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Do You Have A CO Detector In Your Home?

2012 April 5

By Lina Younes

Recently I was reading the weekly community paper and a front page story caught my attention. “CO detector saves local family.” According to the article, the local fire department station responded to a carbon monoxide (CO) detector going off in the early morning hours. The homeowners were awakened by the CO detector that detected the presence of carbon monoxide in the home. When the firefighters arrived, they found unhealthy levels of the poisonous gas in the home as a result of a broken furnace exhaust pipe which was discharging the exhaust directly into the home. Had the family not had a CO detector, the outcome of this incident would have been very different.

Unfortunately, carbon monoxide poisonings often occur as a result of people using generators in closed areas or using gas burning appliances improperly in the home. Using these appliances properly can prevent carbon monoxide poisonings. As we saw in this case, a CO detector quickly indicated unhealthy CO levels early, thus protecting the family.

Why are carbon monoxide detectors important? Well, carbon monoxide is an odorless toxic gas which you can’t see, taste or smell. Exposure to these toxic fumes at low levels can easily be mistaken for flu-like symptoms. Yet, at a higher concentration or a lengthier exposure, CO will be deadly. Detectors will quickly register unhealthy levels of carbon monoxide, thus setting an alarm. It is recommended to place these CO detectors just outside of sleeping areas so that they will alert families even while sleeping and help save them as we saw in this instance.

  • What other steps can you take to prevent carbon monoxide from entering your home?
  • Well, first and foremost, never use generators inside the home or enclosed areas
  • Keep your gas appliances properly adjusted
  • Install and use exhaust fans vented to the outdoors over gas stoves
  • If you are going to burn wood in your home, do so properly.

By taking these simple steps, you’ll have a healthier indoor environment and protect your family. Stay safe.

About the author: Lina Younes is the Multilingual Outreach and Communications Liaison for EPA. Among her duties, she’s responsible for outreach to Hispanic organizations and media. She spearheaded the team that recently launched EPA’s new Spanish website, www.epa.gov/espanol . She manages EPA’s social media efforts in Spanish. She’s currently the editor of EPA’s new Spanish blog, Conversando acerca de nuestro medio ambiente. Prior to joining the agency, she was the Washington bureau chief for two Puerto Rican newspapers and an international radio broadcaster. She has held other positions in and out of the Federal Government.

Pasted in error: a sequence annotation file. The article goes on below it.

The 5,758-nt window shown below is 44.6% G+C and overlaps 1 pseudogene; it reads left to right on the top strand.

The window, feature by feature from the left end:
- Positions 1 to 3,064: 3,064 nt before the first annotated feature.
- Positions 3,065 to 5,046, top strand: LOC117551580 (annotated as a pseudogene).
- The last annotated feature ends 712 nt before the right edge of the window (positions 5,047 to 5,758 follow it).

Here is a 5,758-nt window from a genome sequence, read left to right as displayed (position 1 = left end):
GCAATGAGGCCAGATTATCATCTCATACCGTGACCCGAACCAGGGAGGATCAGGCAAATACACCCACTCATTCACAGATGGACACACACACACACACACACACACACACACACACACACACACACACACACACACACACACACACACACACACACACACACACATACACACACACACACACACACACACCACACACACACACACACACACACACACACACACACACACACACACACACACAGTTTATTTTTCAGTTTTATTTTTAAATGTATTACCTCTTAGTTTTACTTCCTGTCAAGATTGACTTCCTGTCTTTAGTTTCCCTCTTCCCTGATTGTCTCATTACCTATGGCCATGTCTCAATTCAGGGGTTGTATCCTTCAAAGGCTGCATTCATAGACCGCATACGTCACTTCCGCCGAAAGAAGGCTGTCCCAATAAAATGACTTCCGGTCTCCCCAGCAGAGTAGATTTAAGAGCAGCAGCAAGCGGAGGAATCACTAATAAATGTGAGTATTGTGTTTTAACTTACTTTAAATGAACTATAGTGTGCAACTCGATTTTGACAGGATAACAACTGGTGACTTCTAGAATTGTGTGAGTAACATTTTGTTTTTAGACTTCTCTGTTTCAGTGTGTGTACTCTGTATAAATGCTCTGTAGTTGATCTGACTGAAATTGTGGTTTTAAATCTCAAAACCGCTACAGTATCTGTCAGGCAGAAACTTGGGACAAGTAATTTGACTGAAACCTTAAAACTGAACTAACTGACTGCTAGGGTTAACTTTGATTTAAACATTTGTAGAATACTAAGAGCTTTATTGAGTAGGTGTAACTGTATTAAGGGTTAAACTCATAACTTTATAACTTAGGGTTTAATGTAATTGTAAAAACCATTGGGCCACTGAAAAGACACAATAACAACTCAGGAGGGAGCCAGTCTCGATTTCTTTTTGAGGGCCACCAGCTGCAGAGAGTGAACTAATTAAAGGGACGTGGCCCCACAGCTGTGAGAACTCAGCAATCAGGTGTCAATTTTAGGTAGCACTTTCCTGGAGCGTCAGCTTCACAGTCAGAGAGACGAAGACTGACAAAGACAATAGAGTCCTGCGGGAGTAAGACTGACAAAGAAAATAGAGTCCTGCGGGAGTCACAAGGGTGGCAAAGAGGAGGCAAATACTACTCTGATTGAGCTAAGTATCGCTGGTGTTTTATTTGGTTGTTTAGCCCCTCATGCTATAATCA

Editor's Note: The opinions expressed in Greenversations are those of the author. They do not reflect EPA policy, endorsement, or action, and EPA does not verify the accuracy or science of the contents of the blog.

4 Responses leave one →
  1. Zubair permalink
    April 5, 2012

    it will be great to have a CO detector now a days the amount of pollution is increasing so.. it will help us to reduce the amount off pollution

  2. Arman.- permalink
    April 5, 2012

    Contemplative.-

    The Poorest people in the world do not know a CO detector. They just should know if among of them have sick and the paramedics diagnose in it. Their activities very simple: get up, working and sleep in worst room. No Apps, No credit card, No health care and No secondary tools. Many people forget to the others who are sufferance….

  3. Kathy Sykes permalink
    April 9, 2012

    I wanted our readers to know that the EPA prepared a fact sheet in English and Spanish, as well as a number of other languages on prevention of carbon monoxide poisoning.

    The link to the fact sheet can be found at http://www.epa.gov/aging/resources/factsheets/pcmp/index.htm

  4. June 14, 2012

    The original type of detector of carbon monoxide was the metal oxide detector. Using the reaction that occurs when carbon monoxide comes in contact with tine oxide, this detector uses the homes’ wiring to power the reactor and alarm.

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